With our arrival at City Hall, I turned my attention again to Sophie. Though still shaken, she understood my expression and tipped her chin dutifully. Accepting her consent, I leapt out as my door was being opened and marched directly toward to the Mayor, covering the distance in four great strides. Seeing my approach, I do believe he cowered.

"Mr. Mayor, this is outrageous!" my voice boomed as I encroached upon the squat, egg-shaped man. "One comes here for a visit and is received by bombs! It is outrageous!"

The Mayor's eyes darted from side-to-side, seeking counsel from his advisors, but they remained stiffly mute as my own entourage caught up with me. He took a blustering breath, and his cheeks puffed up as he stuttered, "Muh... ah... mmm..." Lifting the kerchief he had held prior to my approach, he wiped it across his forehead, an action which seemed to return him to a semblance of sanity. He grasped for words, but stuttered nonsense yet again. With lowered head, he brought a fist to his mouth and cleared his throat into it three times in succession. He then faced me, and commanding a politician's smile to his lips, he spoke.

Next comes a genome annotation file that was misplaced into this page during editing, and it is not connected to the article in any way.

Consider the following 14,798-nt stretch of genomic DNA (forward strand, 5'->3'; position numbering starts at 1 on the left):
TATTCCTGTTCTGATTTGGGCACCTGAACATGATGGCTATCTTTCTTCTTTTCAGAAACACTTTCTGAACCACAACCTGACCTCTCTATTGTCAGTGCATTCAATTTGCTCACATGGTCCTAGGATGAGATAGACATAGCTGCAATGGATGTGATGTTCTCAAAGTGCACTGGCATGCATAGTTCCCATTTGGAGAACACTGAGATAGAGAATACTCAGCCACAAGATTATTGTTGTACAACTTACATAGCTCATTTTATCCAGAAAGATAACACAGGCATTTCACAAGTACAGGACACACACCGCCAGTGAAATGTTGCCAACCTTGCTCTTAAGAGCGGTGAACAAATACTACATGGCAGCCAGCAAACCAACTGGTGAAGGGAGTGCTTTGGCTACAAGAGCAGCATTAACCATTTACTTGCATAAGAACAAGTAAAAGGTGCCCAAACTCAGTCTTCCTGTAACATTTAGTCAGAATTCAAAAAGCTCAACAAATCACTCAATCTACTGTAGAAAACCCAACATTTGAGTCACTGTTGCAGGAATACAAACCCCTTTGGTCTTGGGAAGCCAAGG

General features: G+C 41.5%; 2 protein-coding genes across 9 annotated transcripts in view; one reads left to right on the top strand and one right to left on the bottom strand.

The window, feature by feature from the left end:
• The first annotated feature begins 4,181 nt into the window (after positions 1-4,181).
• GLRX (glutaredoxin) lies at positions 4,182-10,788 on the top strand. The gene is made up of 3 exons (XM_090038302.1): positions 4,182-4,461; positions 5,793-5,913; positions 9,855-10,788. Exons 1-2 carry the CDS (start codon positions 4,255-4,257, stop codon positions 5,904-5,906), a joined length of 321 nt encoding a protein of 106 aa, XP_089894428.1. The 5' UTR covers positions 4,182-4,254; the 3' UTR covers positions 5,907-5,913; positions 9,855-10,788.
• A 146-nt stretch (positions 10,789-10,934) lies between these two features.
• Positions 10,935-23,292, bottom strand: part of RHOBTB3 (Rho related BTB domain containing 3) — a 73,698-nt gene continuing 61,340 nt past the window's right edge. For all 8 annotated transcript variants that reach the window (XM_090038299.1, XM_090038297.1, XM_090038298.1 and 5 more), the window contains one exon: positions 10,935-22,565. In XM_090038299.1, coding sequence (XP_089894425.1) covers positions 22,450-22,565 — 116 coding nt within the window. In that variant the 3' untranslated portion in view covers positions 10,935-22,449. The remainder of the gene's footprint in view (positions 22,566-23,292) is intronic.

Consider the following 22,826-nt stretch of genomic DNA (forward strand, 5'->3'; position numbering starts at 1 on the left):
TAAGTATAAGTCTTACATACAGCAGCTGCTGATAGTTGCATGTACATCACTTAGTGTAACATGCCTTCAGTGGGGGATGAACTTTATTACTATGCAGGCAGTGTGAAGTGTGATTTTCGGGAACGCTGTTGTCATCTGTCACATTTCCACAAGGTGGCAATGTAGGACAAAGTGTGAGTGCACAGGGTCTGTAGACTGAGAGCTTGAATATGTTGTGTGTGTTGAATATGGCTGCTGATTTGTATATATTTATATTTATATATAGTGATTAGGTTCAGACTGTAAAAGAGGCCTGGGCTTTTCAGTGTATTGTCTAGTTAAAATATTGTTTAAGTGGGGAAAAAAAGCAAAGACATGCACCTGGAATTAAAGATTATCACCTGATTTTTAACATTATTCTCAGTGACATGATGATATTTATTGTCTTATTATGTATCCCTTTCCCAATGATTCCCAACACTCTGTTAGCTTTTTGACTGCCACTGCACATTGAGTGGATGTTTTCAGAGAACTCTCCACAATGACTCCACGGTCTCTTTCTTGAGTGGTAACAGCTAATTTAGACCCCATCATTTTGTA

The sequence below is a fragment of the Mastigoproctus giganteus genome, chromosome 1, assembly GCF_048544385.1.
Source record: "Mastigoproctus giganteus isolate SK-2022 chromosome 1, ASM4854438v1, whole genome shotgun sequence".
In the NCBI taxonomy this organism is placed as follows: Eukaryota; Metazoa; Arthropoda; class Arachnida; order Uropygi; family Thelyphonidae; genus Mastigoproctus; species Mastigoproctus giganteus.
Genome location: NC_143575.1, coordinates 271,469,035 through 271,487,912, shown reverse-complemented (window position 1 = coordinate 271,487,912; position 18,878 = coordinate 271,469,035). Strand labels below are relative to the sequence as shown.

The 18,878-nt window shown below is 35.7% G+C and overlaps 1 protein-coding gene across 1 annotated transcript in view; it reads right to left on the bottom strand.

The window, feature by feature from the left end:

He began in a rather stilted tone but gained further composure as he continued. A comical figure this man was, deserving of the most desperate hilarity, for---and I believe my nostrils may have flared with this realization---instead of addressing my accusation, he had launched into his prepared speech.

"Your Royal and Imperial Highness!" the Mayor bellowed. "Archduke Franz Ferdinand, we welcome you! Our hearts are full of happiness as Austria-Hungary graces our humble city with her blessing, for on this 28th day of June, the Year of Our Lord, 1914, she honors us with her finest nobility..."

He continued to prattle on, and I noted privately to myself that this was yet another of the multitudinous reasons I so despised visiting the provinces. Though I remained at attention, I felt Sophie's presence beside me and I longed desperately to be in the automobile again, speeding away from this pompous ass with Sophie once more in my arms. My sole consolation was that it would be soon---though indeed, not soon enough.

Based on a true story.

Copyright ©1997 M. Stanley Bubien. All Rights Reserved.

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November, 1997
Issue #19

1024 Words